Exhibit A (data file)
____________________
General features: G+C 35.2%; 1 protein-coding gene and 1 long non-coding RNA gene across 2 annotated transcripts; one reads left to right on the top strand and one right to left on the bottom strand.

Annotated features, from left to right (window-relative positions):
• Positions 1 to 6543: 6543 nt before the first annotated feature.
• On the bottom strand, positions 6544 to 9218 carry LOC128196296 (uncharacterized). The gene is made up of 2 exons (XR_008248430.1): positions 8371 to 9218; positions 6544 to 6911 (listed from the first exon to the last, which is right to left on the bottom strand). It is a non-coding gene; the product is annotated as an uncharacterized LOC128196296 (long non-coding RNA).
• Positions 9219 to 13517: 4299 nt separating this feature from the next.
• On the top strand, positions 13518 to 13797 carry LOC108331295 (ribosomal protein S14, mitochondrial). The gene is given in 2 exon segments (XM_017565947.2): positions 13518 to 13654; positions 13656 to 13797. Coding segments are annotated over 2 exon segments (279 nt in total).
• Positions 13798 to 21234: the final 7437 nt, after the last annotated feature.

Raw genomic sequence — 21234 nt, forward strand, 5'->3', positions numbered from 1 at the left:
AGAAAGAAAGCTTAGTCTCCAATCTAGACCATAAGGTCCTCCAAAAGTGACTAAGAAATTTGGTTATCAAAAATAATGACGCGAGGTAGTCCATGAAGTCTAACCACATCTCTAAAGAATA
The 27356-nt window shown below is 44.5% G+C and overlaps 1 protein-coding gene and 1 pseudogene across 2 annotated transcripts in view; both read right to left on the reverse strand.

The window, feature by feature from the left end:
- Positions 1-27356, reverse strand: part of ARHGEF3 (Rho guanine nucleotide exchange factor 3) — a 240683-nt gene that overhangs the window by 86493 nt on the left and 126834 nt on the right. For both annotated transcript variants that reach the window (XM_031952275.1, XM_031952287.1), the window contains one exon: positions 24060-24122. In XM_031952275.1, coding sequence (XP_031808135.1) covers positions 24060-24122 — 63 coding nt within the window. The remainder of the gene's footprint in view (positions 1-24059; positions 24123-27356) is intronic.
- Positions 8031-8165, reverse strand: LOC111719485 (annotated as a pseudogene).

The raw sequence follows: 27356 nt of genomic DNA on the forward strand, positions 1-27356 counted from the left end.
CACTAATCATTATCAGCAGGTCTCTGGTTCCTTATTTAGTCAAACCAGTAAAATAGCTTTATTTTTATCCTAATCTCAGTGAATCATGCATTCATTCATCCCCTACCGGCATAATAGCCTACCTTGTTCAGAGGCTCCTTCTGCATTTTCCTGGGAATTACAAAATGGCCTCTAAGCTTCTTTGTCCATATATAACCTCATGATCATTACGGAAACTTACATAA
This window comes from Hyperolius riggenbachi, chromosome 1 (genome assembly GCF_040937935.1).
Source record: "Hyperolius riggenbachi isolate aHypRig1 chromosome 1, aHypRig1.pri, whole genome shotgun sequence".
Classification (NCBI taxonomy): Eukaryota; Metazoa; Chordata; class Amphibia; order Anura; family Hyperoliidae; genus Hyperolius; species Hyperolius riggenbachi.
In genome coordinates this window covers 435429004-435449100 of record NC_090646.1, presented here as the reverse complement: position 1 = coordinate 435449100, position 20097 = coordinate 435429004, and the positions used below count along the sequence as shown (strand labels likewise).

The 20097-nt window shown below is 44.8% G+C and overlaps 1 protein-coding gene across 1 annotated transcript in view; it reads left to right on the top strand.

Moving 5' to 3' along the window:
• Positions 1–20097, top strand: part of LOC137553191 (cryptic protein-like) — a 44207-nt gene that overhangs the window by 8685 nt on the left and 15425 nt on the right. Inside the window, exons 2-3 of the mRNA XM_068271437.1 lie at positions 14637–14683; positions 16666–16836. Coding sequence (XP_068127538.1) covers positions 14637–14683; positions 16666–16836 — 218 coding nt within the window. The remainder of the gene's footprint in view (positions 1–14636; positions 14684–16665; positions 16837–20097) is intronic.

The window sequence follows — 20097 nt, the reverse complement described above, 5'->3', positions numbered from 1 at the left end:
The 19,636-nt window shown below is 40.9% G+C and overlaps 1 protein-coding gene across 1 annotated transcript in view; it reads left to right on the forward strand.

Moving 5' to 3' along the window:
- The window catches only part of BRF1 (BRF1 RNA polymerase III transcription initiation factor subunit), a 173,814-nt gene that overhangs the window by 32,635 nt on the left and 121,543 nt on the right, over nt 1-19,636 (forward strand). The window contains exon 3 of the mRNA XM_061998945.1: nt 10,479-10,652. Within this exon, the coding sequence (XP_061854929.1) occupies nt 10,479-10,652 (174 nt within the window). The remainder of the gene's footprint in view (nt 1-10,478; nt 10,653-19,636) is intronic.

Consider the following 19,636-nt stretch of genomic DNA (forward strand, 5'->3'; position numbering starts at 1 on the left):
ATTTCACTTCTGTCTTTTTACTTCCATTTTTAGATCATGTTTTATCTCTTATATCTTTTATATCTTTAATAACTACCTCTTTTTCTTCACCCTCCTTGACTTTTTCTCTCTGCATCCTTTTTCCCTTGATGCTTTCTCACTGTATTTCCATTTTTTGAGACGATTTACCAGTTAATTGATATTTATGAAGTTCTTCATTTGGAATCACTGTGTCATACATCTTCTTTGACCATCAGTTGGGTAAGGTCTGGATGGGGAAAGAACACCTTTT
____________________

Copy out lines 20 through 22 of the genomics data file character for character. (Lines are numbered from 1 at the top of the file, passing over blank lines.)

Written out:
The 20097-nt window shown below is 44.8% G+C and overlaps 1 protein-coding gene across 1 annotated transcript in view; it reads left to right on the top strand.

Moving 5' to 3' along the window:
• Positions 1–20097, top strand: part of LOC137553191 (cryptic protein-like) — a 44207-nt gene that overhangs the window by 8685 nt on the left and 15425 nt on the right. Inside the window, exons 2-3 of the mRNA XM_068271437.1 lie at positions 14637–14683; positions 16666–16836. Coding sequence (XP_068127538.1) covers positions 14637–14683; positions 16666–16836 — 218 coding nt within the window. The remainder of the gene's footprint in view (positions 1–14636; positions 14684–16665; positions 16837–20097) is intronic.